Hispanic high school students from around the country will have a week to debate issues and experience the complex world of government when they participate in the 13th annual Lorenzo de Zavala Youth Legislative Session June 16-23. The sponsors of this year’s session are Colorado State University and the National Hispanic Institute.
The Lorenzo de Zavala Youth Legislative Session, held on the Colorado State campus, is a weeklong conference where students engage in mock legislative and supreme court sessions that examine the challenges Hispanic communities must confront. Students from 10 states, including Colorado, Texas, New Mexico, California and Arizona will attend. The event gives high school sophomores and juniors a better understanding of government and a chance to improve their skills in public speaking, organizational management and constituency building.
"This session challenges students to examine their own cultural beliefs and encourages them to become involved in their communities," said Varo Maldonado, conference coordinator and assistant director of admissions at Colorado State. "All participants emerge with a new understanding of how they can shape the future by working within the political system."
The weeklong session features activities including mock general conventions; senate and supreme court speeches; legislative sessions; supreme court trials; and committee hearings. At the session, all students must file for office such as governor, lieutenant governor, speaker of the house, senatorial districts or one of nine supreme court justice positions. They make speeches before the delegation and work to build their constituencies while others are appointed lawyers and argue before the youth court of peers. Each student must identify an issue facing the Latino community, prepare a resolution, and then hear it argued on the house and senate floors and in the committees.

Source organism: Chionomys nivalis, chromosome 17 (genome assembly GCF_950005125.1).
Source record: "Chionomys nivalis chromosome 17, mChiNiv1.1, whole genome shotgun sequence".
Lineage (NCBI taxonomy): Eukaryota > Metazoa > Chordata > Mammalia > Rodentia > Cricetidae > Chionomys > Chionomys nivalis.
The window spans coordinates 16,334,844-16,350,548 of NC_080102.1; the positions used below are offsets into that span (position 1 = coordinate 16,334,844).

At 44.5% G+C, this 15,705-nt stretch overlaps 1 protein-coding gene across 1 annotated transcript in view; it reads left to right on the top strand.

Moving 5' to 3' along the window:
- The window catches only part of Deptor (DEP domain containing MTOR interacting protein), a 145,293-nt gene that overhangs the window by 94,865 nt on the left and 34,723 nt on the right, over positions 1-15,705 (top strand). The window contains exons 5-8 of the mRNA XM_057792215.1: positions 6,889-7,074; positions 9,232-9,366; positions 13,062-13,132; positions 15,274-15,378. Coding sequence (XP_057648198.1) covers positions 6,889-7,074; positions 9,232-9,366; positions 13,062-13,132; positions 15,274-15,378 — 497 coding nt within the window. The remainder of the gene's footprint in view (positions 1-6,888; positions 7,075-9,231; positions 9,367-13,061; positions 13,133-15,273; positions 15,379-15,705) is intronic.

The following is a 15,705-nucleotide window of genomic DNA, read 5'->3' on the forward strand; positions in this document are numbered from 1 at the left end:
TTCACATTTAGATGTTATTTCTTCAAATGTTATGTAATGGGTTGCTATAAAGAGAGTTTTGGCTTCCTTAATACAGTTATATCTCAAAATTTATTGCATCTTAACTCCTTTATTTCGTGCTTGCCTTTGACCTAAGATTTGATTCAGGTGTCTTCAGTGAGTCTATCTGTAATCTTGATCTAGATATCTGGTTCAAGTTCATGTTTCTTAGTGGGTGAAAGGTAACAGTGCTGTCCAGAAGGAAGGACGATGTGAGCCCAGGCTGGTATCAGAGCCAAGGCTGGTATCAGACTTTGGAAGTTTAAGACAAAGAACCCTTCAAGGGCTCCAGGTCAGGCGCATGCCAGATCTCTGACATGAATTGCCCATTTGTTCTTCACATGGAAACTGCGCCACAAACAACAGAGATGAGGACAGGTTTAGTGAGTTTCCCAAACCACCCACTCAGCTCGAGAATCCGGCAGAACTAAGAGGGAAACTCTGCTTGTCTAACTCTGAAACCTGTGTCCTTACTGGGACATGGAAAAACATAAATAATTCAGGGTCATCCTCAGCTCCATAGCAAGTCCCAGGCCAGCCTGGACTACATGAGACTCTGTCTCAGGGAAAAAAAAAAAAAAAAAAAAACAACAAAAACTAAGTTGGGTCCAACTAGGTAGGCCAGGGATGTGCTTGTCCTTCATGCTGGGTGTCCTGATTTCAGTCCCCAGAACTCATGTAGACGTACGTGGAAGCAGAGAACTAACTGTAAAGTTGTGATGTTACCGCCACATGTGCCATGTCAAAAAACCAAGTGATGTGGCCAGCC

The National Hispanic Institute based in Maxwell, Texas, co-hosts four other Lorenzo De Zavala Youth Legislative Sessions in the states of New Mexico, Texas, California, and Illinois. The first conference was hosted by Southwestern University in Georgetown, Texas in 1983 honoring Lorenzo De Zavala, the first vice president of the Republic of Texas. Colorado State has embraced the National Hispanic Institute vision of developing future leaders of our community since 1990 when the university first hosted Lorenzo De Zavala Youth Legislative Session.
Admission to the program is competitive and rigorous. To apply, a student must have a 3.2 grade-point average or above and must be enrolled in a college bound high school graduation plan that includes advanced or honors studies. More than 98 percent of Lorenzo de Zavala participants go on to college.
The established president Ernesto Nieto founded the National Hispanic Institute in 1979. It is the only leadership-training institute in the nation that provides its young members with a means for long-term training and development in Latino community affairs. Students may start during their freshman year in high school and remain involved with the National Hispanic Institute through college and into adult professional life. The National Hispanic Institute offers several programs to help Latino youth build their community and their leadership skills.